Over the summer I had the incredible opportunity to intern at Fjord in their Los Angeles location as a part of their summer immersion program. I was with my design partner, the incredible Cynthia Gao and together we spent our time with UX and service designers, PMs, design strategists, and visual designers to better understand and redesign ways that generation Z might enter the workforce. In the end, we conducted many interviews, circulated around surveys, and did a deep dive into the Gen Z mindset that ended up in a digital product to help gen Z navigate the professional world to achieve their personal goals while providing benefit to employers at the same time.
The prompt: How do Gen Z’s expectations and mindsets re-imagine the future of joining the workforce?
After receiving the prompt, we knew we needed to start with some heavy desktop research in order to achieve a better understanding of Gen Z. This initial research phase was interesting because it became apparent very quickly that certain publications such as Forbes and Business Inc. had a very limited perspective on Gen Z’s interests and objectives. Digging deep enough we found that almost every article or “study” on Gen Z branched from a single Nielsen study. While we got some great nuggets from the desktop research, there was a fairly obvious echo chamber and we would have to do more direct research to get what we were after.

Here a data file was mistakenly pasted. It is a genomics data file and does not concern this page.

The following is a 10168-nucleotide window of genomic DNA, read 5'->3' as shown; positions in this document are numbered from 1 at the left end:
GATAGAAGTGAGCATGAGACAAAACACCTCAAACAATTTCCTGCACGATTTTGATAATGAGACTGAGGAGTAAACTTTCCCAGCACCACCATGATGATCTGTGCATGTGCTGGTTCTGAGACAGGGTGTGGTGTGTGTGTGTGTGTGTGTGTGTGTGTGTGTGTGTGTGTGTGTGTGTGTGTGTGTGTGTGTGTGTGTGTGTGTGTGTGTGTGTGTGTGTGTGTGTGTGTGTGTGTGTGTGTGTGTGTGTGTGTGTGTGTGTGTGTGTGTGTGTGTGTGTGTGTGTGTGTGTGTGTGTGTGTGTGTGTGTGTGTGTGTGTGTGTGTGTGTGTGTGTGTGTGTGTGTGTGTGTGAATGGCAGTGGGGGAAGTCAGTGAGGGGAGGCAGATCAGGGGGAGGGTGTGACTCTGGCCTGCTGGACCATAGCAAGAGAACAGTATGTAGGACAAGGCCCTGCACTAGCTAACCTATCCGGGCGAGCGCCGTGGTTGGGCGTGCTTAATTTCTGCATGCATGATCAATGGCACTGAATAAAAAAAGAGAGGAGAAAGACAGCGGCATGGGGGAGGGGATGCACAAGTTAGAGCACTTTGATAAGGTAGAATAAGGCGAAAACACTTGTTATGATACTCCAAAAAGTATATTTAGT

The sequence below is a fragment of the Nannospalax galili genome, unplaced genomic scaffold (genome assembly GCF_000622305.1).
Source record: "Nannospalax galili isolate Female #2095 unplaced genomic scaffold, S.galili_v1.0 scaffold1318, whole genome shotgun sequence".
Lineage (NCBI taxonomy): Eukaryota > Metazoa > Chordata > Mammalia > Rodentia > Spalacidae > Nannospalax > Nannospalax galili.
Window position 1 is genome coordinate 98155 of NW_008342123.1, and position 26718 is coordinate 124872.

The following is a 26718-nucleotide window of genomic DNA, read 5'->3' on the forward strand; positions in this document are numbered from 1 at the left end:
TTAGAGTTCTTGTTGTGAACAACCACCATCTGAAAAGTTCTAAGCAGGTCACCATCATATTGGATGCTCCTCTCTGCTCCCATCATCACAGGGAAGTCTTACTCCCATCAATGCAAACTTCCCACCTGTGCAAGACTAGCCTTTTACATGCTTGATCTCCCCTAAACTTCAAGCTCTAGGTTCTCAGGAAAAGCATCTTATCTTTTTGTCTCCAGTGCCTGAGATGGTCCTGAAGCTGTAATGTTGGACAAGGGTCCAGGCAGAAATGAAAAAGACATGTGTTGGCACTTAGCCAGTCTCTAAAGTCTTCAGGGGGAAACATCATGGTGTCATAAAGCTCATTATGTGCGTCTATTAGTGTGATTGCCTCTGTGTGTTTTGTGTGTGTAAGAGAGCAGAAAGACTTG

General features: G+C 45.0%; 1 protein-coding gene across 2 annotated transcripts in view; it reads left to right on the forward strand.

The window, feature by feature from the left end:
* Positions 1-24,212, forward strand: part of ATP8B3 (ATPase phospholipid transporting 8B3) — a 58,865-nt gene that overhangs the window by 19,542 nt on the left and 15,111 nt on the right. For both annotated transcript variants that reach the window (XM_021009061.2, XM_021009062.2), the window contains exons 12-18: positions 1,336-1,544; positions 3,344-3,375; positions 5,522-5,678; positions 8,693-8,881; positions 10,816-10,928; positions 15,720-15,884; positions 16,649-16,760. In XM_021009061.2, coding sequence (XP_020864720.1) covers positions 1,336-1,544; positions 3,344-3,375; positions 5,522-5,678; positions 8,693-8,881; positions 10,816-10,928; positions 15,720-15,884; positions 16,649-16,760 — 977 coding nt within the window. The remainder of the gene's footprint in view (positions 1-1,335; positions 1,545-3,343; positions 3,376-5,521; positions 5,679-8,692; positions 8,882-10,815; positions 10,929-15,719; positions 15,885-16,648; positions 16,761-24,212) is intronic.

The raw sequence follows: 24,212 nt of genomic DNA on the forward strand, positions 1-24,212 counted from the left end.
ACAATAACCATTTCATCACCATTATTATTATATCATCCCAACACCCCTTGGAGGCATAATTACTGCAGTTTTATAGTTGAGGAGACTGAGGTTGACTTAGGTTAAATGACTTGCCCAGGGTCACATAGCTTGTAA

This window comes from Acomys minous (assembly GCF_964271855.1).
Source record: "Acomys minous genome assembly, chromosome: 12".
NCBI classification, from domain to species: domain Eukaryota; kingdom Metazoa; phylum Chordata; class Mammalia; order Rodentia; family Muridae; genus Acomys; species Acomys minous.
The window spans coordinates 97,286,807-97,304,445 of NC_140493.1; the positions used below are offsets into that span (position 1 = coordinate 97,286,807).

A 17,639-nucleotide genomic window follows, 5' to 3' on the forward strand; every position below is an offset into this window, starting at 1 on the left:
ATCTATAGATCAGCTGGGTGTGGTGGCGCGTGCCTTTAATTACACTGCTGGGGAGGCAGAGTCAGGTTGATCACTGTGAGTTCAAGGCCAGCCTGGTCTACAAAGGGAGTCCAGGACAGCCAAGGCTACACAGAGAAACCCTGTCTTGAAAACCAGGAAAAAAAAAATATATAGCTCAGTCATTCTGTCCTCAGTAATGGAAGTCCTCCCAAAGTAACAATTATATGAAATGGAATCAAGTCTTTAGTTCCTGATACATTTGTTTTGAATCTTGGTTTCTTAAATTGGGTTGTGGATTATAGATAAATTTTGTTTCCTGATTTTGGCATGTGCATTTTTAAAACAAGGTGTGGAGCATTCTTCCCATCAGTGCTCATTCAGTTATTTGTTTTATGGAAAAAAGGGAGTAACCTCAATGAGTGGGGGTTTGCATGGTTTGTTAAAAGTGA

During our desktop research we came across a few points of context that are very important when it comes to understanding the Gen Z mindset:
- Growing up during the 2008 recession: The surface level way of looking at this point is to understand that Gen Z will value security heavily when it comes to money. While this is definitely true, we found some things during our direct research that complicated this a bit. Gen Z did, however, definitely grow up in a complicated financial atmosphere and as a broad trend they are more careful and understanding of the value of money than the generations coming directly before them.